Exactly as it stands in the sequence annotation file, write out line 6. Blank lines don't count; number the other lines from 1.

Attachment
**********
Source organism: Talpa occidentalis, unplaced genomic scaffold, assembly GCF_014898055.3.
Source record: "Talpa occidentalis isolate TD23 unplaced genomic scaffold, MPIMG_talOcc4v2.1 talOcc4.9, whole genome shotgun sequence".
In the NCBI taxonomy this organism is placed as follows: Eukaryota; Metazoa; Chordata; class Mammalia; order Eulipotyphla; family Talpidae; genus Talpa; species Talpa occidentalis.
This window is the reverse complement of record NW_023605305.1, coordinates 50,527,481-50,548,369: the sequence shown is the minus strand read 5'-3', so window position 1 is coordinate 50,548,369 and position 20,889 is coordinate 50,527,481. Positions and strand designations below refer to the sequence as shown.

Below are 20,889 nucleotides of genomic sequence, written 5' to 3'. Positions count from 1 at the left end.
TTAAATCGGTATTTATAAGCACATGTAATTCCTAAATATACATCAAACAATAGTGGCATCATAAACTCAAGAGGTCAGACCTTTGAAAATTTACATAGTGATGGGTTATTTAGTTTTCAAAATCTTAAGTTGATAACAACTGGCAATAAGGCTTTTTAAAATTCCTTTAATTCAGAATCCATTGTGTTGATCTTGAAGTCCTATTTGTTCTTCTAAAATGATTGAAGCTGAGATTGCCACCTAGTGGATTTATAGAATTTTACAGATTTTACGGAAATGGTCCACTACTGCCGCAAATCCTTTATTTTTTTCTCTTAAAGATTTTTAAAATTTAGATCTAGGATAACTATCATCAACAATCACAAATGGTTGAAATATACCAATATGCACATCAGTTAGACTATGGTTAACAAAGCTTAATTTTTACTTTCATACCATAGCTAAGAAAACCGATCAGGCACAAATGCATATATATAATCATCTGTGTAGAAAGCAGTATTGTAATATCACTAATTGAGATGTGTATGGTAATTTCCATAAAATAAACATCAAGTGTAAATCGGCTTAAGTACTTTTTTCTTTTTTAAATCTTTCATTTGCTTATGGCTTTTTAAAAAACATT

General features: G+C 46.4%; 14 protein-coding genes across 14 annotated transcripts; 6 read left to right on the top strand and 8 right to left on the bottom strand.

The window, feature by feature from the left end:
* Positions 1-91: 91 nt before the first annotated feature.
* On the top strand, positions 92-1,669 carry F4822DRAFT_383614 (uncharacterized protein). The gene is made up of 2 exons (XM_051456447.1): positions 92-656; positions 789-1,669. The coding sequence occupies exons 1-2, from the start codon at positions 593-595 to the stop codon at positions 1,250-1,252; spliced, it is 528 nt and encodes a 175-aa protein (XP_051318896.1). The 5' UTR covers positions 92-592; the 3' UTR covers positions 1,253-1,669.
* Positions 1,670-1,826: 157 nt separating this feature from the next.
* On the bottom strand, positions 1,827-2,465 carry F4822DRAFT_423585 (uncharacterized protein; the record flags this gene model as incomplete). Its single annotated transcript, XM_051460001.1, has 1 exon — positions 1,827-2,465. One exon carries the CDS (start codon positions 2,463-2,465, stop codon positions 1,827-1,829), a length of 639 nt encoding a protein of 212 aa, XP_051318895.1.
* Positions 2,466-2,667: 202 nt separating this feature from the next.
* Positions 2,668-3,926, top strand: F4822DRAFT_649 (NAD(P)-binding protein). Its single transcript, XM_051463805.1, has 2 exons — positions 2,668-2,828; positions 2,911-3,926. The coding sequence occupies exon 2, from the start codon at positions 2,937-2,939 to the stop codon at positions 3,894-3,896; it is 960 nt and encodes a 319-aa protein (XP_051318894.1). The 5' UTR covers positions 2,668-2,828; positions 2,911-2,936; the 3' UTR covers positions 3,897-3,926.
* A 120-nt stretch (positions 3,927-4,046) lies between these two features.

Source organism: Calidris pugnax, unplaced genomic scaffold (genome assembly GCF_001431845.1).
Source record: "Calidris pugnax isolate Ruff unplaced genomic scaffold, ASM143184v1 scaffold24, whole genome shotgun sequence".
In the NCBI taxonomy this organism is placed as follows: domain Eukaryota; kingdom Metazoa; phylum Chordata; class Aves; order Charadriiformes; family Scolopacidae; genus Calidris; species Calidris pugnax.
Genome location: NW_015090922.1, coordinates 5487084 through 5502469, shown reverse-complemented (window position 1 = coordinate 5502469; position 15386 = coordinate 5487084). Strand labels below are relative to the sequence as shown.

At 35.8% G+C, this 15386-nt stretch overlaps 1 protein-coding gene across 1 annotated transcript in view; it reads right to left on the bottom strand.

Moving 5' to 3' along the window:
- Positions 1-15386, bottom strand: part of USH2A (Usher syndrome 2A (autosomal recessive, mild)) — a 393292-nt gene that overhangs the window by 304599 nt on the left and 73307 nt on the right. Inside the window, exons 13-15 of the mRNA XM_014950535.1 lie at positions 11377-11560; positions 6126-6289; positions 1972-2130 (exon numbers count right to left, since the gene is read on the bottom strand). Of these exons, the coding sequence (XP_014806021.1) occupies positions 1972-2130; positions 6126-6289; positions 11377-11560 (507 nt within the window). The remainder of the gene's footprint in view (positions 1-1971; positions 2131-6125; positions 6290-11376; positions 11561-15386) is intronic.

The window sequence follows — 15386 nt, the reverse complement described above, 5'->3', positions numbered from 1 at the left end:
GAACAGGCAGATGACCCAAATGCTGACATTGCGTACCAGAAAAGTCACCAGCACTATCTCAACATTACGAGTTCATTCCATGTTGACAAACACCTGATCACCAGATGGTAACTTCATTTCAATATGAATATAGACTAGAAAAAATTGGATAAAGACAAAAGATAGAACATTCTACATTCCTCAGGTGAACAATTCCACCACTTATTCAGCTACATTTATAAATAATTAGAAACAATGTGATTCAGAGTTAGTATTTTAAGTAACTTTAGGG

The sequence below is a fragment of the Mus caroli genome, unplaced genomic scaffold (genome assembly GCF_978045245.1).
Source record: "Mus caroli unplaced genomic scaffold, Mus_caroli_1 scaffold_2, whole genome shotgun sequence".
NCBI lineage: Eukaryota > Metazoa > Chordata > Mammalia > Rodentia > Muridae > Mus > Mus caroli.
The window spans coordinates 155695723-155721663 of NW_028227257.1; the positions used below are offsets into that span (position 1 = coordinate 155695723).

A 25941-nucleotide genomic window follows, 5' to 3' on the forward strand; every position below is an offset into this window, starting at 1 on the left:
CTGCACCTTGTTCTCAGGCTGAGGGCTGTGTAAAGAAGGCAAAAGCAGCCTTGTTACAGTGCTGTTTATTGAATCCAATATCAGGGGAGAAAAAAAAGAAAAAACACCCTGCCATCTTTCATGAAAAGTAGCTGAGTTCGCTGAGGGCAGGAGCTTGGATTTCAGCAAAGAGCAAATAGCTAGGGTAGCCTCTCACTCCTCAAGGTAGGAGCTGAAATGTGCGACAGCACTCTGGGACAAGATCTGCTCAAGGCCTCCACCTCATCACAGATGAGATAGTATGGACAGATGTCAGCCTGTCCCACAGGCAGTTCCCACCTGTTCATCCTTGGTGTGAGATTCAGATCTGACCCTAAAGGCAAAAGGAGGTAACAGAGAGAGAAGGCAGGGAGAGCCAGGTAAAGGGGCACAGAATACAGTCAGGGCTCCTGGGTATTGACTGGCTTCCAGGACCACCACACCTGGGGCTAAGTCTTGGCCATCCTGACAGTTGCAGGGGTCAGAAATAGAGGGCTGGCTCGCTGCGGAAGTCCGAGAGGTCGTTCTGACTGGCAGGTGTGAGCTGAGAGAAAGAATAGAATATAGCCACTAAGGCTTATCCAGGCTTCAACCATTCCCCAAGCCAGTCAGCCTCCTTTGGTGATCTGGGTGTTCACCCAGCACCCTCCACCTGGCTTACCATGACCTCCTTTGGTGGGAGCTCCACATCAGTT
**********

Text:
TTAAATCGGTATTTATAAGCACATGTAATTCCTAAATATACATCAAACAATAGTGGCATCATAAACTCAAGAGGTCAGACCTTTGAAAATTTACATAGTGATGGGTTATTTAGTTTTCAAAATCTTAAGTTGATAACAACTGGCAATAAGGCTTTTTAAAATTCCTTTAATTCAGAATCCATTGTGTTGATCTTGAAGTCCTATTTGTTCTTCTAAAATGATTGAAGCTGAGATTGCCACCTAGTGGATTTATAGAATTTTACAGATTTTACGGAAATGGTCCACTACTGCCGCAAATCCTTTATTTTTTTCTCTTAAAGATTTTTAAAATTTAGATCTAGGATAACTATCATCAACAATCACAAATGGTTGAAATATACCAATATGCACATCAGTTAGACTATGGTTAACAAAGCTTAATTTTTACTTTCATACCATAGCTAAGAAAACCGATCAGGCACAAATGCATATATATAATCATCTGTGTAGAAAGCAGTATTGTAATATCACTAATTGAGATGTGTATGGTAATTTCCATAAAATAAACATCAAGTGTAAATCGGCTTAAGTACTTTTTTCTTTTTTAAATCTTTCATTTGCTTATGGCTTTTTAAAAAACATT